July 24, 2023: The evening moon appears near Spica. The views of Venus, Mercury, and Mars are affected by bright evening Twilight. Jupiter and Saturn are visible before sunrise.
by Jeffrey L. Hunt
Chicago, Illinois: Sunrise, 5:37 a.m. CDT; Sunset, 8:17 p.m. CDT. Check local sources for sunrise and sunset times for your location. Times are calculated by the U.S. Naval Observatory’s MICA computer program.
Summaries of Current Sky Events
SUMMARY FOR VENUS AS AN EVENING STAR
Here is today’s planet forecast:
An hour before sunrise, bright Jupiter is halfway up in the east-southeast. It is slowly moving eastward in front of Aries, 12.2° below Hamal, the pattern’s brightest star, and 11.5° to the upper left of Menkar, Cetus’ nostril.
Look for the Pleiades star cluster, over 18° to the lower left of the Jovian Giant. Use a binocular to see the individual stars in the stellar bundle.
At 5:09 a.m. CDT, Jupiter’s Great Red Spot is visible through a telescope at the center of the planet in the southern hemisphere. This is about thirty minutes before daybreak in Chicago. The long-lived atmospheric disturbance is visible at this level of twilight, but the appearance occurs in a darker sky for sky watchers at more westerly locales.
During morning twilight, Saturn is 35° above the south-southwest horizon. It is noticeably dimmer than Jupiter, but the Ringed Wonder is nearly twice as far away as the Jovian Giant. This reduces Saturn’s brightness compared to Jupiter by one-fourth. Both planets reflect 34% of the sunlight that reaches them. Less sunlight reaches Saturn and the return reflected light makes Jupiter nearly 20 times brighter than the more-distant ringed world.
Saturn is retrograding in front of Aquarius’ dim stars, 7.2° to the upper right of Skat and 5.9° to the lower right of Lambda Aquarii (λ Aqr on the chart). Use a binocular to see the dimmer star field. Look for Saturn’s place compared to the reference stars each morning to see the planet’s western change.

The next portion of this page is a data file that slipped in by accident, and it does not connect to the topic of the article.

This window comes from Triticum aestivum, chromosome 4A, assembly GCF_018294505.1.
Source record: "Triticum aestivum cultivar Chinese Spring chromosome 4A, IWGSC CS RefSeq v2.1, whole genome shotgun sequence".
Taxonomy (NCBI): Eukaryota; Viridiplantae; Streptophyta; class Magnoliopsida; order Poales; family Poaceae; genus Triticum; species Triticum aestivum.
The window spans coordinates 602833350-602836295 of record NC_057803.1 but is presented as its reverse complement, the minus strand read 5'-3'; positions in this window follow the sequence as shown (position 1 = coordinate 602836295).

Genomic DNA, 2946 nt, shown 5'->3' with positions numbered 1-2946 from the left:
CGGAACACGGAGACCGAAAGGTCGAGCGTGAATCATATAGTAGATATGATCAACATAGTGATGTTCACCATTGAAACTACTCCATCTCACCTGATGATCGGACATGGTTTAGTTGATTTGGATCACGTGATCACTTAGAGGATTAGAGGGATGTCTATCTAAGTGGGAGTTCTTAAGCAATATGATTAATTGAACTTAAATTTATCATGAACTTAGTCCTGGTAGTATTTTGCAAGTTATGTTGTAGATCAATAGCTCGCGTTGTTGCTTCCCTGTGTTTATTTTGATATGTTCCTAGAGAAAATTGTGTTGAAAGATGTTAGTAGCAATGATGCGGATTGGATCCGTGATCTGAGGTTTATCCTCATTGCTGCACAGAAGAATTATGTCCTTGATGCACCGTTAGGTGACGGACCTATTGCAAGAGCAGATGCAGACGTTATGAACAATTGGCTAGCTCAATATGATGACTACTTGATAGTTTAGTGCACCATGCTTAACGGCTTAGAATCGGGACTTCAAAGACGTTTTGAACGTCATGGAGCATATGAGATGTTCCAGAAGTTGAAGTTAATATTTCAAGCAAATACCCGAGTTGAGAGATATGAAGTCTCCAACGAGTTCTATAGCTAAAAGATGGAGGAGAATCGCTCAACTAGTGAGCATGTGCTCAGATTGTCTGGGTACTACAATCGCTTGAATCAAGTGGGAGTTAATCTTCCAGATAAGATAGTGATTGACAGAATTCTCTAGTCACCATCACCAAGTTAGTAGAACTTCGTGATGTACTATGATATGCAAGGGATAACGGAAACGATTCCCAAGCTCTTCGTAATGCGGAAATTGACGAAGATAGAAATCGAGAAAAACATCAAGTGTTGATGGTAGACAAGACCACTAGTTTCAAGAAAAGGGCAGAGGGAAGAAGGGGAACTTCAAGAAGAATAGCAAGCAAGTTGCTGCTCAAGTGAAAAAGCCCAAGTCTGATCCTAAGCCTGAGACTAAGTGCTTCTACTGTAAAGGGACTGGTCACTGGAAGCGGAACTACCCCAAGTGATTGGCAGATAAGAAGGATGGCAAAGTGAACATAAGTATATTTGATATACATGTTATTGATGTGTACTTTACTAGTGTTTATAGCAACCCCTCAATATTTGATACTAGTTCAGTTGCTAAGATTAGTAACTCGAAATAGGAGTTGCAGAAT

Brilliant Venus is quickly leaving the evening sky. It can be spotted shining through the western evening twilight soon after nightfall. It sets less than an hour after sundown and before Nautical Twilight, when the sun is 12° below the horizon. At this twilight phase, the horizon can still be distinguished.
At thirty-five minutes after sundown, Venus is less than 5° above the western horizon. With a binocular, find Mercury 6.3° to Venus’ upper right and possibly Regulus, 4.7° above the Evening Star.
Venus is overtaking our planet, passing by on August 13th. Then it quickly moves into the morning sky for an appearance that lasts through spring of 2024.
Mercury passes Venus in three nights during bright twilight. A binocular is needed to see the conjunction.
Mars is a challenge to see, 11.3° to Venus’ upper left. First, the planet is dimmer, fainter than might be expected. Second, the sky has no bright reference star or planet nearby. By an hour after sunset, Mars is less than 10° above the western horizon, setting about fifty minutes later. A binocular is still needed to locate it.
This evening an hour after sundown, the crescent moon, 42% illuminated, is over 20° up in the southwest, 2.6° to the upper right of Spica, Virgo’s brightest star, meaning “the ear of corn.” The moon is at its evening half phase (First Quarter) tomorrow at 5:07 p.m. CDT.
Spica is the tenth brightest star visible from the mid-northern latitudes. The star is 250 light years away and shines with the brightness of nearly 2,000 suns. Saturn rises about fifteen minutes before Mars sets. By three hours after night fall, the Ringed Wonder is nearly 15° up in the east-southeast. From Earth’s rotation, it appears in the south-southwest tomorrow morning.
Saturn rises about fifteen minutes before Mars sets. By three hours after night fall, the Ringed Wonder is nearly 15° up in the east-southeast. From Earth’s rotation, it appears in the south-southwest tomorrow morning.
- 2023, October 21: Three Bright Planets, First Quarter MoonOctober 21, 2023: Venus, Jupiter, and Saturn are easy to locate during nighttime hours. The First Quarter moon phase occurs this evening.
- 2023, October 20: Jupiter’s Double Shadows, Mercury at Superior ConjunctionOctober 20: After midnight, Jupiter’s moons’ shadows dance across the cloud tops. Mercury is at superior conjunction.
- 2023, October 19: Poured Moon, See Planet UranusOctober 19: Sagittarius seems to pour the moon into the sky this evening. Find Uranus with a binocular.
- 2023, October 18: Moon-Antares Conjunction, Bright PlanetsOctober 18, 2023: The moon is near Antares after sunset. Venus, Jupiter, and Saturn are in the sky during the nighttime hours.
- 2023, October 17: Scorpion MoonOctober 17, 2023: The crescent moon is with Scorpius during evening twilight. Venus and Jupiter gleam from the predawn sky.